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Yu Yu Hakusho
Pojo's Pokémon Card of the Day
Nov. 10, 2011
& Reviews Summary
Ratings are based
on a 1 to 5 scale.
1 being the worst.
3 ... average.
5 is the highest rating.
Back to the main COTD
82/98 (Emerging Powers)
So today we look at Unfezant,
the Pokémon whose name isn’t fooling anyone: it’s
actually quite a bit like a pheasant.
At first glance, this is not a very impressive card. 120
HP is a bit below par for a Stage 2 these days (go power
creep!), the Lightning
Weakness is a bit of a disaster in a format where
Zekrom is one of the top
decks, and the Fighting Resistance? There are better
ways of dealing with Donphan
Prime. Only the free Retreat stands out as being at all
attractive: it’s a rarity in the Black and White block,
and it’s a very nice thing to have, providing that the
card has something else to offer.
first attack, Tailwind is a straightforward, cheap,
Energy accelerating attack. It does no damage, but let’s
you attach an Energy card (Special Energy included) from
your hand to one of your Pokémon. The history of the
game has shown us that, while Energy acceleration is a
very good thing (see Blastoise
ex, Typhlosion Prime, and
Ability Emboar for details),
it really isn’t worth giving up an attack to do it (just
ask anyone who tried to make that horrible
Electivire FB LV X work).
The fact that you need to devote space and effort to
getting a Stage 2 up and running as well, just makes
things worse as far as effort/reward is concerned.
Feather Strike is Unfezant’s
damage-dealing attack, and sadly that too is
underwhelming. For three Energy of any Colour you have a
base damage of 40 and a coin flip. Get heads and you
will be doing an extra 40 damage (even 80 for three is
still pretty mediocre for a Stage 2 –
Tornadus is a Basic with the
same output); get tails and you discard an Energy from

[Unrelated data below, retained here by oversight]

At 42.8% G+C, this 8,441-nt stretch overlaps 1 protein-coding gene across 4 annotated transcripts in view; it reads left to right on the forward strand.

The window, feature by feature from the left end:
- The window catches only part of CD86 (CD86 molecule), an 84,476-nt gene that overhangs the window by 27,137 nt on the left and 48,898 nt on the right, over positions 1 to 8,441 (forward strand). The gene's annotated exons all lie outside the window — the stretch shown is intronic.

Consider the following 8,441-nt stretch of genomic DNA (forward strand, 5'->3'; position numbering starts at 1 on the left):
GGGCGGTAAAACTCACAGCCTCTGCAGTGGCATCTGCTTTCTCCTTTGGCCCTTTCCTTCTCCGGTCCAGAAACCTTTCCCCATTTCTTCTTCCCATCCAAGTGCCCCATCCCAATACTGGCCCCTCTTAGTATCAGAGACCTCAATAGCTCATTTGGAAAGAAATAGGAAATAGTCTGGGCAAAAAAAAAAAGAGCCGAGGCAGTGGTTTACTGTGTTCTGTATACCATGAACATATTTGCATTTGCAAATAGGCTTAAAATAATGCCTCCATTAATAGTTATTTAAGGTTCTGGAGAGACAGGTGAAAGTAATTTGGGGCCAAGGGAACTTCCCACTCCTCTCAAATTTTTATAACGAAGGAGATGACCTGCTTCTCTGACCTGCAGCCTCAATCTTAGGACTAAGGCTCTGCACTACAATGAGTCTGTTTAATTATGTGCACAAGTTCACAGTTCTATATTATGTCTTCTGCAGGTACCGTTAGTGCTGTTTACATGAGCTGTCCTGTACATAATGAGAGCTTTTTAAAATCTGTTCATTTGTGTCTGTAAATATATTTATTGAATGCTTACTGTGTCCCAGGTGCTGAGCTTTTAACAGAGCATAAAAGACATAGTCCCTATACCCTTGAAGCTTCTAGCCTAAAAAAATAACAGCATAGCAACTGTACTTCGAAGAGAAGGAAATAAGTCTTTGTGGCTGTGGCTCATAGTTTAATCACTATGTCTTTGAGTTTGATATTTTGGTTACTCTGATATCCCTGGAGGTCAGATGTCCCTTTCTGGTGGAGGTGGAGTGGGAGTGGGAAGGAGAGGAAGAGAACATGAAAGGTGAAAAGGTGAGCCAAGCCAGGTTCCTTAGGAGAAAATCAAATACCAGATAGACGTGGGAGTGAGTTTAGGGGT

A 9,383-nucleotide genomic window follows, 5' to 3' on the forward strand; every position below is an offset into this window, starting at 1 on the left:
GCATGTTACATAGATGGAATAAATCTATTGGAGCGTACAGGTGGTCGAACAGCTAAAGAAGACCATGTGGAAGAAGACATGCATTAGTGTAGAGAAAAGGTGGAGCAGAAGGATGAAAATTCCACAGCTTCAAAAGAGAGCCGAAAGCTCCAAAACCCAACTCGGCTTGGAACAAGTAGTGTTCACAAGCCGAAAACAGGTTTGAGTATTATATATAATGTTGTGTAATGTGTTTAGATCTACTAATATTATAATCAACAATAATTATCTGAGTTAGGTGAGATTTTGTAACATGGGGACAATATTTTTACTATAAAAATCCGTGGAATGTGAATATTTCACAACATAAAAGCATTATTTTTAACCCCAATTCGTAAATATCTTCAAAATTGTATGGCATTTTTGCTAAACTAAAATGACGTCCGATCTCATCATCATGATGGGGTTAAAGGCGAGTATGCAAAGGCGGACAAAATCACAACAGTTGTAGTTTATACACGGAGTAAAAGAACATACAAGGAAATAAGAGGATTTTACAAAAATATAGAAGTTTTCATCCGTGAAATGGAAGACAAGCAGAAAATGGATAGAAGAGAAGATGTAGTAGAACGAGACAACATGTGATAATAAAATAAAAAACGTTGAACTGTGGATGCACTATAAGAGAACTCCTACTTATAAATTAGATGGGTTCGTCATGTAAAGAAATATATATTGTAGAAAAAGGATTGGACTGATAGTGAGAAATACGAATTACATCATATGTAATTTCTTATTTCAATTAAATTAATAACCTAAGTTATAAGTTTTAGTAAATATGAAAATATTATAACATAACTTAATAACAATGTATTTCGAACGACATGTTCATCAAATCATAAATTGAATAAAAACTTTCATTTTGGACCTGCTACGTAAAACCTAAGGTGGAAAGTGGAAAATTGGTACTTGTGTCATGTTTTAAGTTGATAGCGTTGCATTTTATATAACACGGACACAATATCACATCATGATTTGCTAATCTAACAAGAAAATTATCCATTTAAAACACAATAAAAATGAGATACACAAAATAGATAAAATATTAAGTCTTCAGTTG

the defending Pokémon (not bad exactly, but with all the
cheap attackers and Energy acceleration in the format,
not all that effective, especially when you consider the
cost and the poor damage). Neither
flip outcome is especially brilliant, and the
fact that it is decided by a flip means that you stand
an even chance of not getting the result you would
prefer in any given situation.
For all the deckspace and
effort required to get Unfezant
into play, it offers a pretty poor return.
Definitely not a rare that you would
be thrilled to see in your EP booster pack.
Modified: 1.5 (not worth the bother)
Limited: 2 (not really worth it here either, but at
least it’s Colourless and
Hello hello, Pojo readers! Today we're continuing to
finish up our reviews of Emerging Powers and Black and
White by reviewing the evolution of yesterday's COTD.
Today's Card of the Day is Unfezant.
Unfezant is a Stage 2 Colorless Pokemon. As said
yesterday, Colorless Pokemon often see play in both
Modified and Limited due to their flexibility, as their
Energy requirements can use any type of Energy.
Unfezant's 120 HP is average for a Stage 2, but
unfortunately will not be able to stand up against
Reshiram and Zekrom. Lightning Weakness means that
Magnezone Prime and Zekrom are big problems, Fighting
Resistance is great against Donphan and the Conkeldurr/Gigalith
lines in Limited, and free Retreat is the best a Pokemon
can have, meaning Unfezant can switch around quite
easily when it needs to get out of the Active Position.
Unfezant has two attacks. Tailwind allows you to attach
an Energy card from your hand onto one of your Pokemon
for a single Colorless Energy. Attacks like this are
rarely good outside of Limited, and because this attack
is on a Stage 2, the chances of it being used are rather
remote. If you are looking for a more efficient way to
accelerate Energy, something like Typhlosion Prime,
Feraligatr Prime, and Pachirisu CL would probably fit
the bill better. However, it is worth noting that
Unfezant is Colorless and can accelerate any type of
Energy, but since the attack is on a Stage 2 that
requires many resources to get out, it's probably not
Unfezant's only form of offense is Feather Strike,
starting off at 40 damage for three Colorless Energy,
with a coin flip. If you flip heads, Unfezant will deal
40 more damage; if tails, an Energy on the Defending
Pokemon is discarded. Flip attacks where the outcome is
beneficial either way are decent, especially in Limited.
However, most decks in Modified will be looking for more
efficient ways to deal damage.
Modified: 1.75/5 While not useless, Unfezant doesn't
really have a place in Modified. As a Stage 2, it is
very slow compared to the many powerful Basics that
exist in the format, and Weakness to two common Pokemon
in Zekrom and Magnezone Prime is definitely a problem.
In order to be a Stage 2 that will flourish in Modified,
that Pokemon must either have a very good Ability or set
of attacks (preferably both). Unfortunately, Unfezant
Limited: 4/5 Unfezant is excellent in Emerging Powers
Limited. Colorless Energy requirements and good HP are
both pluses, and the attacks are decent. Tailwind can
see some play here, but if you've built up to a Stage 2
in Limited, you should probably be attacking to win.
Feather Strike is good in the format either way, as 80
damage or 40 and a discard are both solid in Limited.
Free retreat is also excellent.